Kayla helped my photography in the sense that being with her enabled me to see the detail in the bushland, see the transience of nature, discover particular settings and individual trees, and to become attached to the earth beneath us. By seeing the changes in the bush I started seeing nature as history. Natural history as perishable nature refers to more than our evolving conceptions of nature because nature itself changes: bark breaks and falls to the ground, trees are uprooted, plants die, animals are killed, the earth’s water becomes polluted from the chemicals in the farm, and so on. Nature shares with human history a passing away or perishing. Walking each morning with Kayla helped me become aware of the subtle changes.
This particular tree in the Waitpinga bushland is one that I photographed in different weather conditions with different cameras and films. On this occasion I used a 5×7 Cambo S3 monorail. It had been raining during the night. The colours were strange and intense. My coming back to photograph the tree’s frequently hanging conditions meant that it became my favourite tree in this bushland.
We have a small space downstairs that’s a storeroom, even though I had thought that I could set it up as a studio space. In this space sits a Cambo studio stand, a 8×10 Sinar P monorail and two background poles that I’d purchased in the 1980s, a fridge for film and dog food, two filing cabinets and a camera trunk for a large format camera. But the photography has not happened, and the studio space has become a storeroom by default. Every time I go into the storeroom I become depressed looking at all that camera gear just sitting there waiting to be used. I keep asking myself: how can I use this setup.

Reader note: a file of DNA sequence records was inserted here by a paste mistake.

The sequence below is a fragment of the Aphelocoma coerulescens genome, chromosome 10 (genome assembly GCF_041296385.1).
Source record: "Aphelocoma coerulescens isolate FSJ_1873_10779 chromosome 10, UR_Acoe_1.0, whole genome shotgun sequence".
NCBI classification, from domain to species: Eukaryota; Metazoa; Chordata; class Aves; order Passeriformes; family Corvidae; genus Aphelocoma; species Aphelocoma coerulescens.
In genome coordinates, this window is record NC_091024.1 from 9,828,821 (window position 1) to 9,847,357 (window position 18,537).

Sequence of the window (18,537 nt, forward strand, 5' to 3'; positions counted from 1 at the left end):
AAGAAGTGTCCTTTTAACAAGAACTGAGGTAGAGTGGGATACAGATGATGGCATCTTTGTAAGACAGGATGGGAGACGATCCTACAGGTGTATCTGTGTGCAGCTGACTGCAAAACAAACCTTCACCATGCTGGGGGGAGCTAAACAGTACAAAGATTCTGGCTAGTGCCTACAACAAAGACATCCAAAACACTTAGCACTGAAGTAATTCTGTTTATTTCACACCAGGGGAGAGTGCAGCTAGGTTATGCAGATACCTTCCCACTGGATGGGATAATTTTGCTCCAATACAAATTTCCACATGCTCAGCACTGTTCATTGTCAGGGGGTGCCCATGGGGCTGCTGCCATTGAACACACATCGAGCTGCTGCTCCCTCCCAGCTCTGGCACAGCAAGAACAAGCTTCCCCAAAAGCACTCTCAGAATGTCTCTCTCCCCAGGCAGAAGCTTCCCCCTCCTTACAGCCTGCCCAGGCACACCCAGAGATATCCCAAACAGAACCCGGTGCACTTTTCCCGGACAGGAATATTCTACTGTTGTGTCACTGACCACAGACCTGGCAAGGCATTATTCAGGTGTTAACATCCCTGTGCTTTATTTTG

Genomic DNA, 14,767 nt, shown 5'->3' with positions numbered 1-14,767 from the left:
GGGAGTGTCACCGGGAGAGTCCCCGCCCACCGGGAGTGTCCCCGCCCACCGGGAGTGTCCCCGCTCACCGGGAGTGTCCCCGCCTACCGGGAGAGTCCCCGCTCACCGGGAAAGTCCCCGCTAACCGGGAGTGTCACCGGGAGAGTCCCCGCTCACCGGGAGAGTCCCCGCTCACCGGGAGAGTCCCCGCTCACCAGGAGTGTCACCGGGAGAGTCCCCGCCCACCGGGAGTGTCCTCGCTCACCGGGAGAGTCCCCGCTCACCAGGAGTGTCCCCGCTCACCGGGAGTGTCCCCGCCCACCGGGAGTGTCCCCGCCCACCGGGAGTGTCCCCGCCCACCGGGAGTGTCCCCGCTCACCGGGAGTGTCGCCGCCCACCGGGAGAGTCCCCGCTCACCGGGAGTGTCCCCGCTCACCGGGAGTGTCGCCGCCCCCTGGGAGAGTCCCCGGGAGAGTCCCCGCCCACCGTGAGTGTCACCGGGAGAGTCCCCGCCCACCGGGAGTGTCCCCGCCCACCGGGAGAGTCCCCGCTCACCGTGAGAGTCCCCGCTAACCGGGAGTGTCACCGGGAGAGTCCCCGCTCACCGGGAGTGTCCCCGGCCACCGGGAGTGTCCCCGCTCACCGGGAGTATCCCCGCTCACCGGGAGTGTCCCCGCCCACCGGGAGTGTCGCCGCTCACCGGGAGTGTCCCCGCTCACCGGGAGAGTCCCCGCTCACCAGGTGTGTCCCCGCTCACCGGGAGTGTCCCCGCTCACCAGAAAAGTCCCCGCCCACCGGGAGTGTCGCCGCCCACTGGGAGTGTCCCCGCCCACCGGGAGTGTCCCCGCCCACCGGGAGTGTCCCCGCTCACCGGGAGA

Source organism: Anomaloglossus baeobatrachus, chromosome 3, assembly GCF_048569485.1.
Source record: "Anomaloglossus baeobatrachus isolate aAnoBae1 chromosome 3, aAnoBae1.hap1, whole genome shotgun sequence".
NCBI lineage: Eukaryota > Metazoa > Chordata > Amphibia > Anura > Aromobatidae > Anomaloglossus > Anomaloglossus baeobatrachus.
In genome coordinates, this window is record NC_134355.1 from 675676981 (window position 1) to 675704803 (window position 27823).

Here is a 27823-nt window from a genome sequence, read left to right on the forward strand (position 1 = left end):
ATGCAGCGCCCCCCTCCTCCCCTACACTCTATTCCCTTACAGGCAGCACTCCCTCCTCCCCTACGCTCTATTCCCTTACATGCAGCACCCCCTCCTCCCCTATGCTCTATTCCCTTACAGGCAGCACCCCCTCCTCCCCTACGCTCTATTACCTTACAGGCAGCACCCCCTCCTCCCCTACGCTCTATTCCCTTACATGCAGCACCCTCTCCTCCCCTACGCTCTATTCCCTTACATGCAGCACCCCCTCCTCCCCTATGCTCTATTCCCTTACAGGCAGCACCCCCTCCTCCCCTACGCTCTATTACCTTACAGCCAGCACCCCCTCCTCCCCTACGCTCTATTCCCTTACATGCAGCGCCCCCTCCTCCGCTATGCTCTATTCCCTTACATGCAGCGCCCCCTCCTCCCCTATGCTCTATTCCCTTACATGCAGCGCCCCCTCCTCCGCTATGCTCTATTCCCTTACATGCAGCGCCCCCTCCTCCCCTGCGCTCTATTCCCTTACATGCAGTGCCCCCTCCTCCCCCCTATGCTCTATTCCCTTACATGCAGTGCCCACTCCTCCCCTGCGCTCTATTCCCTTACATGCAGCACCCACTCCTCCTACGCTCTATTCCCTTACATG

The photography has not happened for several reasons. The studio space only has a small side window and so the exposures are more than 1-2 minutes during the summer months when the afternoon light comes into the room. It is is filtered through the bushes in the garden outside the window and when it is cloudy the exposures are around 4 minutes. During winter the studio is quite dark, and though I did consider some studio lights, I didn’t really want to go down that pathway, or spend money on that kind of equipment. Secondly, though I considered doing still life photography, and experimented a bit, I wasn’t all that interested in that photographic genre. So nothing happened.
Then I came across the above archival portrait of Suzanne that had been made in the large downstairs room with its big window just after we had moved from Adelaide to Encounter Bay on the Fleurieu Peninsula. I started thinking: well, why not portraits? Why not use the potential studio space to photograph our friends? I then remembered that I had initially rejected the studio portrait option as I’d thought that the 2 minute plus minimum exposures would be too long for people to pose.